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Nashville Businessman: 'Slavery Was The First Form Of Social Security'

If there is good to come of this, it is men like this, crawling out from under their rocks into the light.
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Bill Dorris is a businessman in Nashville, Tennessee. He is also the guardian of the really awful Nathan Bedford Forrest statue off of I-65 in Nashville, which was sculpted by James Earl Ray's lawyer, Jack Kershaw.

With everything that's going on right now, some Nashville residents have called to plant trees to block the view of the statue from the interstate so people don't see that as some representation of Nashville.

I was in Nashville in 2008, sporting an Obama button on my bag when I deplaned. If looks could kill, I'd be dead. So I'm not sure that statue doesn't represent Nashville, but that's another story.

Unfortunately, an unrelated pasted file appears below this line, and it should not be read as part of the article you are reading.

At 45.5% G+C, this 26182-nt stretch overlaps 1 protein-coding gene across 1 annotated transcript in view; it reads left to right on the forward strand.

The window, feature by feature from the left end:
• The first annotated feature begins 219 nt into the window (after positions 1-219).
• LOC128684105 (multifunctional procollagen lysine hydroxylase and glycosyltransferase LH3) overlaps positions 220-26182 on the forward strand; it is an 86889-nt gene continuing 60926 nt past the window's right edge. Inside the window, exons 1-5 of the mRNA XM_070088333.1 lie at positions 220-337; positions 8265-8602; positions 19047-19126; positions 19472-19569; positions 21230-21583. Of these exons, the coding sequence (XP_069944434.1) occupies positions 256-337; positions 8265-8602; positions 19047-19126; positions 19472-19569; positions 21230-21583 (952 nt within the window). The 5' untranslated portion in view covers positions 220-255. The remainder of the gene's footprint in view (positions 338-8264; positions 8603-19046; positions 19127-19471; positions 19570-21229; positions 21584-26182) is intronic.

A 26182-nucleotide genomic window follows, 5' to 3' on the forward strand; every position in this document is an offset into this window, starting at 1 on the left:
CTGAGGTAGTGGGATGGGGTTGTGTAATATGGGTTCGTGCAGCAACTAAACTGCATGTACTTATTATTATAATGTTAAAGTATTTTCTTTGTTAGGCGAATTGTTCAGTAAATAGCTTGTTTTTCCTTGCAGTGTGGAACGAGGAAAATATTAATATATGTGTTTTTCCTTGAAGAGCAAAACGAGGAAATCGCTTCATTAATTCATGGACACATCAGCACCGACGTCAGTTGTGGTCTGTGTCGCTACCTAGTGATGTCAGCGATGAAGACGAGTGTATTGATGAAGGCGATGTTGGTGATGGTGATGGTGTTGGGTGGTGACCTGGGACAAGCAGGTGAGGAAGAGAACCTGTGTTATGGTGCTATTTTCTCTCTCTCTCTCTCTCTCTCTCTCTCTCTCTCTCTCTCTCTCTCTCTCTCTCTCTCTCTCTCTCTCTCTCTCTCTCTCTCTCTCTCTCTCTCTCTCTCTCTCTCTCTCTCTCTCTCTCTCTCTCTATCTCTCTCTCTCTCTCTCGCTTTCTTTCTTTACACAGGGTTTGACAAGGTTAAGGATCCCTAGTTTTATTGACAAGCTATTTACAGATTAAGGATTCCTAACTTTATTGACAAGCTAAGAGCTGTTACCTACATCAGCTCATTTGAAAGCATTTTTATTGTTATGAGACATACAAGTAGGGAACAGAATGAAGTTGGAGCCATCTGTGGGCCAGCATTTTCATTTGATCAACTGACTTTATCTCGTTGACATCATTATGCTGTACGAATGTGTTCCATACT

During an interview with Nashville Public Radio Tuesday, Bill Dorris said that "slavery was the first form of social security."

"Think about it," he continued. "It was a cradle to the grave proposition. They never had it so good as far as job security to begin with. It wasn't the best of job security but it had benefits."

Just like working on a chain gang. Not the best of job security, but it had benefits. Fresh air, lots of exercise, and someone to look after you and make sure you never got away.

There is a silver lining. For years now, this aspect of Southern culture has been masked and hidden. Now it's out in the open for all to see and reject.

It also makes a mockery out of talking points like "Obamacare is like slavery," or slams at the social safety net with claims that it enslaves people who benefit.

There are people who actually believe this crap and cover over the atrocity of enslaving their fellow man because his skin was a different color. They exist, it's ugly, but the only way to get rid of it is to put it in the sunlight.


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